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Are the markets pulling one over our heads? They get us all excited yesterday with corn and soybeans roaring limit-up after the USDA report. Today? The markets turn mostly lower as though they knew it’s April Fools’ Day and are saying, "oh wait, just kidding!"

Lucky for you we don’t play games with your money or bids you want to chase. We provide every bid across Western Canada from multiple multinational line companies as well as independent buyers. No foolin’, Farmbucks is your one-stop pricing destination. Don’t believe us? Download the app and try out a free month on us. If you aren’t satisfied, feel free to leave, but don’t say we didn’t provide you with more options than you can count! Also, once you see the deals we find, you'll never leave ;)


Market Recap:

A quick and dirty summary from yesterday’s USDA report was that intended acres for soybeans and corn are higher than last year but not nearly as high as anticipated. Nothing surprising was released about the overall wheat picture as numbers came in right around trade guesses. Although take note, there was a sharp increase in anticipated flax acres (up 43% from last year) and a large cut in oat acres (down 17%). 

Soybeans: Wednesday’s report stunned the markets when it announced just a small 5% increase in intended bean acres over last year. Pegged at 87.6 million acres, this was a far cry from the 89.9 million acres many expected leading into the report. After the news, soybean markets soared higher, closing limit-up on the day. This confirms that soybean markets will probably try to buy more acres with higher prices to alleviate the tight supply situation. You can see it trying to do that today with some new crop futures moving higher. Weather will no doubt play a crucial role moving forward.

Canola: I don’t predict we’ll see a big increase in Canadian acres and there was a small increase in acres in the U.S. Even so, canola will look to soybeans to lead the way.

The market closed very strong after Wednesday’s report was released and is now giving back some of much of those gains. New crop bids are holding up better than old crop. Canola bids have taken a big step back from where they were just a couple short weeks ago. Briefly, we saw old crop bids get back above $18/bu and $14.40/bu bids being offered for the Nov-Dec timeframe.

In other canola news, Canada’s Pest Management Regulatory Agency (PMRA) decided that the current use of clothianidin and thiamethoxam in our seed treatments can continue to be used as it “does not pose an unacceptable risk to aquatic invertebrates.” Phew! I can now breathe a sigh of relief. Damages caused by flea beetles on my farm are a major cause for concern every year and I absolutely hate spraying insecticides—which I believe would do more harm to the environment—rather than using these seed treatments.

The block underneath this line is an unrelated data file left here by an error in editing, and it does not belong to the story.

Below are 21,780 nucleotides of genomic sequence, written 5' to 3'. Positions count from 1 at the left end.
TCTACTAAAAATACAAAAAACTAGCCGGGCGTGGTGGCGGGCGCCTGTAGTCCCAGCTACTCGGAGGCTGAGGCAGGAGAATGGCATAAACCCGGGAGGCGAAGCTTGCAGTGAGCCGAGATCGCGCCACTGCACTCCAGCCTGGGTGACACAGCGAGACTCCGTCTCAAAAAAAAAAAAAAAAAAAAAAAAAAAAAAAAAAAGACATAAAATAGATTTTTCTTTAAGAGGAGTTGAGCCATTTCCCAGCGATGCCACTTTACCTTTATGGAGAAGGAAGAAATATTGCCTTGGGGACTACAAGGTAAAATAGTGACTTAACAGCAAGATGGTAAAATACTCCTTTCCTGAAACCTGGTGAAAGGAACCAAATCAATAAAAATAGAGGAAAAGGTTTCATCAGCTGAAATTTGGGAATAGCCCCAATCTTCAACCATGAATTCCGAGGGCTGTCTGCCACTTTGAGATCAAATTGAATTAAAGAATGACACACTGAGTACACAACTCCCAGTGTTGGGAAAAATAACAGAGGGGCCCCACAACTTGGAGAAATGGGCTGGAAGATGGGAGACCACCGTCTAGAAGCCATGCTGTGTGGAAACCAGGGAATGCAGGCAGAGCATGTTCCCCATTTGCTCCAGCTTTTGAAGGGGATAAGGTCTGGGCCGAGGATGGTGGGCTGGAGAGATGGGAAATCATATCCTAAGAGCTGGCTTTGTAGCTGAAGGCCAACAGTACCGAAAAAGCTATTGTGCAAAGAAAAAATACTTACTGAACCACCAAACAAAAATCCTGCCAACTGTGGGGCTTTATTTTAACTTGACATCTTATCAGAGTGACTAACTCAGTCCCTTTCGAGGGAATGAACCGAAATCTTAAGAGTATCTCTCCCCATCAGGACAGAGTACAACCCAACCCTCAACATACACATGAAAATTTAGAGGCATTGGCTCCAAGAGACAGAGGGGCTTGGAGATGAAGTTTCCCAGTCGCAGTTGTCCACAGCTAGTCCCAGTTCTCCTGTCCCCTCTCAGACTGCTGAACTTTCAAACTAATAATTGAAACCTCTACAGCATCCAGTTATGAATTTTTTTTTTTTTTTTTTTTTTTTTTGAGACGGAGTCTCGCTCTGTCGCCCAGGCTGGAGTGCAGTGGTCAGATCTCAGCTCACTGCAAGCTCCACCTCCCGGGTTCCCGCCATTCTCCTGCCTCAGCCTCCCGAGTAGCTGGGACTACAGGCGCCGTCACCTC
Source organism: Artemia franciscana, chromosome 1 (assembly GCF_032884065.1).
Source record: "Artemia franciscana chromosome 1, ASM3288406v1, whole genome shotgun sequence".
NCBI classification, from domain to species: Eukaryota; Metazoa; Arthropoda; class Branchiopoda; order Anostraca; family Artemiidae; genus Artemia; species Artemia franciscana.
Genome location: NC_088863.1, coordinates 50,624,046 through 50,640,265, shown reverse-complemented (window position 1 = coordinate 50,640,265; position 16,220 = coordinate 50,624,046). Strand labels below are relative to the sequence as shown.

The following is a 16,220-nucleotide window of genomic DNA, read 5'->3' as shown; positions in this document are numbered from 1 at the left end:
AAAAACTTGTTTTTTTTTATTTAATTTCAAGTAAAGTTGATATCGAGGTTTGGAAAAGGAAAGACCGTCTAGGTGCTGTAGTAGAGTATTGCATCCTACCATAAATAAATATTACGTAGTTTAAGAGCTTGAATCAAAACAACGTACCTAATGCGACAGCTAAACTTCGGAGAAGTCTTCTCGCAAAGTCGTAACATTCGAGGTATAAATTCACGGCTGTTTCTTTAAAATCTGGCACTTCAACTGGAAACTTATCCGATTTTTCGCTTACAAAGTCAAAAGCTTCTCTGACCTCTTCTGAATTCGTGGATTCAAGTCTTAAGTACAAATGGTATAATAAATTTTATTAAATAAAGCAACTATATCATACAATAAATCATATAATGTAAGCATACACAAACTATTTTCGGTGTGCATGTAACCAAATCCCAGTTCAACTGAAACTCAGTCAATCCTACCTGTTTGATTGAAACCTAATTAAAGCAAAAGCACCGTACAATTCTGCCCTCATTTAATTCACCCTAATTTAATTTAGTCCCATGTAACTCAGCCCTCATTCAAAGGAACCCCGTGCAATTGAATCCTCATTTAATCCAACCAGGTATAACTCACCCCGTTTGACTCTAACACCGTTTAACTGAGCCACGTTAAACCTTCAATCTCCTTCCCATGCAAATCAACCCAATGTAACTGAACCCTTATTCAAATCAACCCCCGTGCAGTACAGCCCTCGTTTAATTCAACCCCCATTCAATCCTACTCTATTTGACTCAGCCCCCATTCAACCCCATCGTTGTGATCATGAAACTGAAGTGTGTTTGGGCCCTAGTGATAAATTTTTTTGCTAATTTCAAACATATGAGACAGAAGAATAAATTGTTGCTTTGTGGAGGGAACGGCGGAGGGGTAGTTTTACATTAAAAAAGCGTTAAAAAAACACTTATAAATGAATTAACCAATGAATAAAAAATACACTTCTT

Wheat: Bearish news. Yesterday’s report pegged the total intended wheat acres to be planted at 46.4 million acres which is higher than the trade guess of 44.9 million acres.  Despite this news, wheat markets went along for the ride and followed corn higher this Wednesday. Today, it's giving back those gains.

The USDA increased its seeded 2021 winter wheat acres to 33.1 million acres which were higher than anticipated. These acres are pencilling in at about 9% higher than last year’s numbers. On the contrary, the spring wheat acres are down about 4% at 11.7 million acres. Now everything hinges on the weather. 

We are also seeing some CP+ programs on for old crop April del. of $8/bu.

Corn: Corn acres are up at 91.1 million acres which is just barely more than last year. Meanwhile, trade expectations were much higher at 93.2 million acres. This shocked the markets and shot futures limit-up.

Barley: We have been watching barley bids soften over the past few weeks. This week, certain grain buyers decided to completely pull some new crop bids (for barley destined for export) due to uncertainty in export demand and a jump in ocean freight rates.  

Looks as though there are many countries for importers to buy barley and with a higher acreage expected to be grown here, do not assume any large increases in bids. 

Peas: Some softening in bids offered but most have held steady. Overall, the pea markets are pretty quiet.

Around the farm: The weather is as wild as the markets here; from a snow day (with no school or buses running and high winds) on Monday to walking around in a T-shirt today. I am thankful to have received additional moisture as the spring creek that typically runs in front of our house hasn't even run this year (less snow). 

Other than watching markets and doing office work, we are cleaning the yard and looking at a few more improvements to make to our seeding equipment. Anyhow, I hope you all have a great Easter with friends and family … and that the Easter bunny comes to lay you a golden egg this year.

Hoppy Easter everyone! Cheers!

Weekly Cash Bid Changes:
(Comparison of last Friday's bids to today)


Canola: Old crop varies. Down $0.24/bu to up $0.07/bu
              New crop up $0.22/bu - $0.35/bu

CPSR: Down around $0.10/bu 
CWRS: Down $0.08bu - $0.23/bu

Feed Barley: Some down another $0.05/bu - $0.25/bu

Yellow Peas: Softer some down $0.25/bu

Oats: Unchanged


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March 29 - April 1, 2021
Canola - $18.00+/bu Jun-July, $14.40/bu Dec
2 CPSR 11 - $8.00/bu Apr, $7.10/bu Jan 2022
1 CWRS 13.5 - $8.20/bu Jun-Jul, $7.94/bu Mar 2022
Feed Wheat (Red) - $8.30/bu Jun, $6.75/bu Jan-Feb 2022
Barley - $6.50/bu May, $5.80/bu Jan 2022
Yellow Peas - $11.00/bu Jun-Jul $9.70/bu Nov
Oats 2CW - $4.35/bu Jun, $4.20/bu Jan-Feb
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